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MICHELE NORRIS, host:

Last month, Nine Inch Nails released its latest album on the Internet. The heavy rock band left its long-time label and offered some new tracks for free. At the same time, it sold fans special editions at premium prices. In the first week, Nine Inch Nails made over $1.6 million.

Last week, the instrumental album called, "Ghosts I-IV," got a traditional release, the old-fashioned way. And Tom Moon has a review.

TOM MOON: To a lot of people, Nine Inch Nails mean this.

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MOON: Nine Inch Nails leader Trent Reznor spent most of the '90s belting misanthropic anthems for young people decked out in dark eyeliner and combat boots. His records are built around his vocals, but they're equally notable for thick Temple of Doom soundscapes. On his new release, Reznor drops the singing and puts those atmospheres in the center ring.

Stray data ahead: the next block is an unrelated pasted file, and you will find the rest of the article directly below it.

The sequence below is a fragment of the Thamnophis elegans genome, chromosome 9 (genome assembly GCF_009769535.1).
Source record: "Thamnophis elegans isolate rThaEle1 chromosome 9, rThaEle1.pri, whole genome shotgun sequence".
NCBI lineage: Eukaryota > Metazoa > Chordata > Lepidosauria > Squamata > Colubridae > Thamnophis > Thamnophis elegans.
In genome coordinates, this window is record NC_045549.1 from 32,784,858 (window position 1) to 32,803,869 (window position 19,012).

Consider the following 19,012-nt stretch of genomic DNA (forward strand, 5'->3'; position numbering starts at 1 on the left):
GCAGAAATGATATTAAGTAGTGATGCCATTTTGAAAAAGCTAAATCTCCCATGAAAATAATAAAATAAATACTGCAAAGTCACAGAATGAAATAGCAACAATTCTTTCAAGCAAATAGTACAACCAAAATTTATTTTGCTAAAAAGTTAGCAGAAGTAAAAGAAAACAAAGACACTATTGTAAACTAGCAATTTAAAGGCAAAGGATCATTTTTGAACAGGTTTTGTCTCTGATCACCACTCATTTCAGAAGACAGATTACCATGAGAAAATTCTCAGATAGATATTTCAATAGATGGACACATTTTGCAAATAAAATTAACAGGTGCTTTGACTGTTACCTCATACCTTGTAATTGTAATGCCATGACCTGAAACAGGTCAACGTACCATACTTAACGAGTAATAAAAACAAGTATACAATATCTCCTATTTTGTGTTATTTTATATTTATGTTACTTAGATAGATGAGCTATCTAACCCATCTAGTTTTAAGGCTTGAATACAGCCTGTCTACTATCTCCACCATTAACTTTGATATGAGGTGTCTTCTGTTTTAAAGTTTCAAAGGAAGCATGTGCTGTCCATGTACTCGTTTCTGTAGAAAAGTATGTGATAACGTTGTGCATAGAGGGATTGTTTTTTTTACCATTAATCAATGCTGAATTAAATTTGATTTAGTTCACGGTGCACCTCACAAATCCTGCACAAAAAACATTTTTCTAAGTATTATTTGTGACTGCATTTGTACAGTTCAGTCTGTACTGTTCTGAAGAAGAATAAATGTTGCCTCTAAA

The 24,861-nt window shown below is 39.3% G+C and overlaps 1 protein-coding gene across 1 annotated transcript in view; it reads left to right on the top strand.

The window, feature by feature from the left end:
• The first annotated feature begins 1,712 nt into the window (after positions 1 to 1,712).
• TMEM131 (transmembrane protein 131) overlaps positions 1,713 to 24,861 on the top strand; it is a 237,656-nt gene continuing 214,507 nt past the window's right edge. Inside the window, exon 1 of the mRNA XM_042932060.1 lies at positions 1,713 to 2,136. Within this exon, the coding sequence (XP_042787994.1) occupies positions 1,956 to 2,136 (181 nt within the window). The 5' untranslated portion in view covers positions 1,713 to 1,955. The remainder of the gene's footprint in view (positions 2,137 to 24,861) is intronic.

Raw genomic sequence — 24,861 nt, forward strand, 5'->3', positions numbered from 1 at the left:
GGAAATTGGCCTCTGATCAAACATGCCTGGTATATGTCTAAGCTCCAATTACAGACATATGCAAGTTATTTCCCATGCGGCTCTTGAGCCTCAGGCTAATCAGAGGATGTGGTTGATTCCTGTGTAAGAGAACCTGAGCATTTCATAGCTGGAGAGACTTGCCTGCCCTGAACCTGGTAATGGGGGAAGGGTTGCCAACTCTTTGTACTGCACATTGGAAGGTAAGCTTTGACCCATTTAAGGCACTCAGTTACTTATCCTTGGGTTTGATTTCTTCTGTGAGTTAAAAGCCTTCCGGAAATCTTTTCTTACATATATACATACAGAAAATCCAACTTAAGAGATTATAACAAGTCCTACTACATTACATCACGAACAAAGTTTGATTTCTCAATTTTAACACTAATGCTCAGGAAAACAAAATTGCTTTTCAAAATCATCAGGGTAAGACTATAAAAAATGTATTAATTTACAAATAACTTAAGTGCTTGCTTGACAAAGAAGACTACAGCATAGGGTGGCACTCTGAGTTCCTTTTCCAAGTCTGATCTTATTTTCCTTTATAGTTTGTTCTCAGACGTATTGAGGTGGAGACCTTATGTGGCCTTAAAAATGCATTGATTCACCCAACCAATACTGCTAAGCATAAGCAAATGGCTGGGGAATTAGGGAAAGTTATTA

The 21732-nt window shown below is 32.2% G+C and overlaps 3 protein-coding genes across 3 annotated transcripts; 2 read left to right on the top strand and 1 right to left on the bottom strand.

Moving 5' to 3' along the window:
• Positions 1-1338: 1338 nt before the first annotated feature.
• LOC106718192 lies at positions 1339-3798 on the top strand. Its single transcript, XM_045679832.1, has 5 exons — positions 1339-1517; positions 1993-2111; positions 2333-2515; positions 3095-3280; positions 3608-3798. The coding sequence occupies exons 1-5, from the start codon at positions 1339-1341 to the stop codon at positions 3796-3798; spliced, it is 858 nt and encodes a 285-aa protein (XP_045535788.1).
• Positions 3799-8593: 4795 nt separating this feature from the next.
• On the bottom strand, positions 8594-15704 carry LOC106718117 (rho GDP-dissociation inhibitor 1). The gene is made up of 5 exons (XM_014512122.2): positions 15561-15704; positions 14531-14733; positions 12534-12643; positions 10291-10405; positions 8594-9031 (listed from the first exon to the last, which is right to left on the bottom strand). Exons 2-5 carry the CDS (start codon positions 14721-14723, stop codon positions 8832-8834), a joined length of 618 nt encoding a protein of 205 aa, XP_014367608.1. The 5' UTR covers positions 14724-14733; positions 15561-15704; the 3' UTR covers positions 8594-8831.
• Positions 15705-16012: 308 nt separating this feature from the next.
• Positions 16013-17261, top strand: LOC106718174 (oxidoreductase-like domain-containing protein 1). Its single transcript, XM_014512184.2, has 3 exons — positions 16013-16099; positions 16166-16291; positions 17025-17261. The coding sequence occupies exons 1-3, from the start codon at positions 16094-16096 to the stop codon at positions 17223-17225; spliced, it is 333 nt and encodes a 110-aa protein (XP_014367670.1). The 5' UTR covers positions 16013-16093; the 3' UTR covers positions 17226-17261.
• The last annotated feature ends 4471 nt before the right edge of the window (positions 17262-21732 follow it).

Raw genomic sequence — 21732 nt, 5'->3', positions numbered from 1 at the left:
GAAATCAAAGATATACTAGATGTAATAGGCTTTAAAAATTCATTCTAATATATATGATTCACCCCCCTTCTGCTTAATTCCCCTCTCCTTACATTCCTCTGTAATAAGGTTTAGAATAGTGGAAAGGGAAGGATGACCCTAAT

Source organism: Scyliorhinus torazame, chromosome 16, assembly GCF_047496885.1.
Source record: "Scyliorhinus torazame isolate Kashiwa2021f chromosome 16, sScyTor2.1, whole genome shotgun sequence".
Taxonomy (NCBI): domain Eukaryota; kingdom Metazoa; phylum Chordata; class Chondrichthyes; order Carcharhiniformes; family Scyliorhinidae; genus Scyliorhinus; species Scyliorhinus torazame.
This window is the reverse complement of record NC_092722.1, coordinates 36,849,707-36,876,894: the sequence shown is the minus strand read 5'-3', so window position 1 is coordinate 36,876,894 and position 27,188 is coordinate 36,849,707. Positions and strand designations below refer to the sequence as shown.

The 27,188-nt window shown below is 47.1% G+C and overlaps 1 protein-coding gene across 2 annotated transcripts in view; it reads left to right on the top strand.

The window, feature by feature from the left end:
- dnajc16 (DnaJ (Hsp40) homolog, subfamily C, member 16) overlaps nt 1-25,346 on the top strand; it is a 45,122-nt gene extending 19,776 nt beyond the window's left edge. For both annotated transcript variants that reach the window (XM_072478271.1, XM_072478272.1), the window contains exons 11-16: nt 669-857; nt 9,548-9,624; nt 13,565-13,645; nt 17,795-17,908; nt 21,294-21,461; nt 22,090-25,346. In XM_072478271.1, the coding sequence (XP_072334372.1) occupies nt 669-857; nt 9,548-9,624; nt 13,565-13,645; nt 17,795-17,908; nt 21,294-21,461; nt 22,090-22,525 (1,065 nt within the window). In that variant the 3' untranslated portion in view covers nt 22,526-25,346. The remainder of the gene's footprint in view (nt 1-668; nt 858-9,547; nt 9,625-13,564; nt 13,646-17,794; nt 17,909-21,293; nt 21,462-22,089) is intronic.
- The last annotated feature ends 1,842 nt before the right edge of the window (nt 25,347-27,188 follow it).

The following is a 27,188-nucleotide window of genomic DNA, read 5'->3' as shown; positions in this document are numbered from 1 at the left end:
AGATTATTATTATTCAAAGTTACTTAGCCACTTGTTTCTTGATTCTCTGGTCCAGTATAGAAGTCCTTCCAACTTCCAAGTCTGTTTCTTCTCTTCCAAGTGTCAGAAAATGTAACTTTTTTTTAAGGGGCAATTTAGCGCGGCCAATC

(Soundbite of music)

MOON: It's a whole new world without the vocals. You can hear Reznor exploring rhythms and textures outside of his comfort zone.

(Soundbite of music)

MOON: On several of these short pieces, Reznor creates ambient drones like the ones Brian Eno pioneered in the 1970s. Then he adds melodies that aspire to introspective stillness, much like the piano music of French composer Erik Satie. The result is transfixing.

(Soundbite of music)

MOON: Like Radiohead's recent "In Rainbows," this new Nine Inch Nails release is another example of an established act walking away from the big label, and finding creative ways to reach diehard fans. It allows Trent Reznor to share sketches and experiments, an overly generous 36 of them. It's exactly the kind of move that would have terrified the fat-cat executives at Reznor's former label.

(Soundbite of music)

NORRIS: Our reviewer is Tom Moon. The new album from Nine Inch Nails is called "Ghost I-IV." You can hear three tracks from the CD at our Web site, go to npr.org/music.

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